How Do Electric-magnets Work?


3 Answers

Larry Patterson Profile
Larry Patterson answered
This is a little complex explanation but I guess it's a complex subject:

From Wikipedia, the free encyclopedia


Inductance is that property in an electrical circuit where a change in the current flowing through that circuit induces an electromotive force (EMF) that opposes the change in current (See Induced EMF).
In electrical circuits, any electric current I produces a magnetic field and hence generates a total magnetic flux Φ acting on the circuit. This magnetic flux, due to Lenz's law tends to act to oppose changes in the flux by generating a voltage (a back EMF) that counters or tends to reduce the rate of change in the current. The ratio of the magnetic flux to the current is called the self-inductance which is usually simply referred to as the inductance of the circuit. The term 'inductance' was coined by Oliver Heaviside in February 1886.[1] It is customary to use the symbol L for inductance, possibly in honour of the physicist Heinrich Lenz.[2] [3]
In honour of Joseph Henry, the unit of inductance has been given the name henry (H): 1H = 1Wb/

Nisha Fernandes Profile
Nisha Fernandes answered
Electric-magnets or electromagnets as they are otherwise called- function on a very basic principle- that is by running some electric current through a piece of wire so that you create a magnetic field. Based on this simple idea all kinds of things like solenoids, motors, heads for tape drives and hard disks and many other things can be created.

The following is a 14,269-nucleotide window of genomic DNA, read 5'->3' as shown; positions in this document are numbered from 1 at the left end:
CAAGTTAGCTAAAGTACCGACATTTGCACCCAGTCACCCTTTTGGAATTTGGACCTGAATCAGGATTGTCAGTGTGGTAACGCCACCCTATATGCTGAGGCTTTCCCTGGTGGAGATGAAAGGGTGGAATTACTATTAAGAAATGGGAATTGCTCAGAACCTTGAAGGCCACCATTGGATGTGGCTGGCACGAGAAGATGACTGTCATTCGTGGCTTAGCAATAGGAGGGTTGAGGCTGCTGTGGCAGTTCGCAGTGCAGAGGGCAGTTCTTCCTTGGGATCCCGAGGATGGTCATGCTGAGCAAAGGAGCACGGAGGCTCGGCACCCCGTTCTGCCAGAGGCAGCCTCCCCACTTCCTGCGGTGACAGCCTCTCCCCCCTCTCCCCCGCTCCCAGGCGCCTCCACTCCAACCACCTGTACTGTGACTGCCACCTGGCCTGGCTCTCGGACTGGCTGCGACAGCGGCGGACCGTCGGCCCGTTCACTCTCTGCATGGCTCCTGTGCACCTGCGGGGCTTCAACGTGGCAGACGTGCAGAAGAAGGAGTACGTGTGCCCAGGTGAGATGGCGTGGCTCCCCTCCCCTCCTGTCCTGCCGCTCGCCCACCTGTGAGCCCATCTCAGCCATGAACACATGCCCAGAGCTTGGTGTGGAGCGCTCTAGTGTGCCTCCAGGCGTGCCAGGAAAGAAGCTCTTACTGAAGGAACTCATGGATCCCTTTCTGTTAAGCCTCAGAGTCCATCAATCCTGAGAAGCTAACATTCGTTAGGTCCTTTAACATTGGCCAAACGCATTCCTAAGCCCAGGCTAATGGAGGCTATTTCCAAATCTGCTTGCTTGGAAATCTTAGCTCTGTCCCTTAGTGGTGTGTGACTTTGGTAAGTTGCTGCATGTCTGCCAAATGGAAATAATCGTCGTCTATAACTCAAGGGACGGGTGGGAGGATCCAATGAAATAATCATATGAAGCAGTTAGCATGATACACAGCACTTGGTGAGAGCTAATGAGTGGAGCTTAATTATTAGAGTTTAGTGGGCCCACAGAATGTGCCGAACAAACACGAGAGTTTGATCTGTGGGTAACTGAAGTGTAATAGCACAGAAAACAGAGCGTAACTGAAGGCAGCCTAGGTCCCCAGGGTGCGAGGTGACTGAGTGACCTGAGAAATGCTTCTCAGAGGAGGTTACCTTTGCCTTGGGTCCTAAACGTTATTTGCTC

An electric-magnet basically starts with some source of power or a battery and a wire. TH e battery basically produces electrons. There are two ends in the battery- one will be marked plus and the other end is marked minus. The electrons will collect at the negative end and they can be permitted to flow to the positive end. You can do this with the help of a wire. The electrons will flow as soon as possible. Normally the battery will drain pretty fast. Usually a load is connected to the middle to help the electrons do some work. TH load can be a radio, light bulb or whatever. Ultimately a magnetic field is created in the wire. This field is the basis of an electric-magnet.
suriyanath nath Profile
suriyanath nath answered
It is just like throwing a stone in pond full of water, for electronics stone is electron and water the medium, when stone is thrown in water crest and trough develop perpendicular to the direction of stone, the same way when current flows in a direction magnetic field is developed in perpendicular direction

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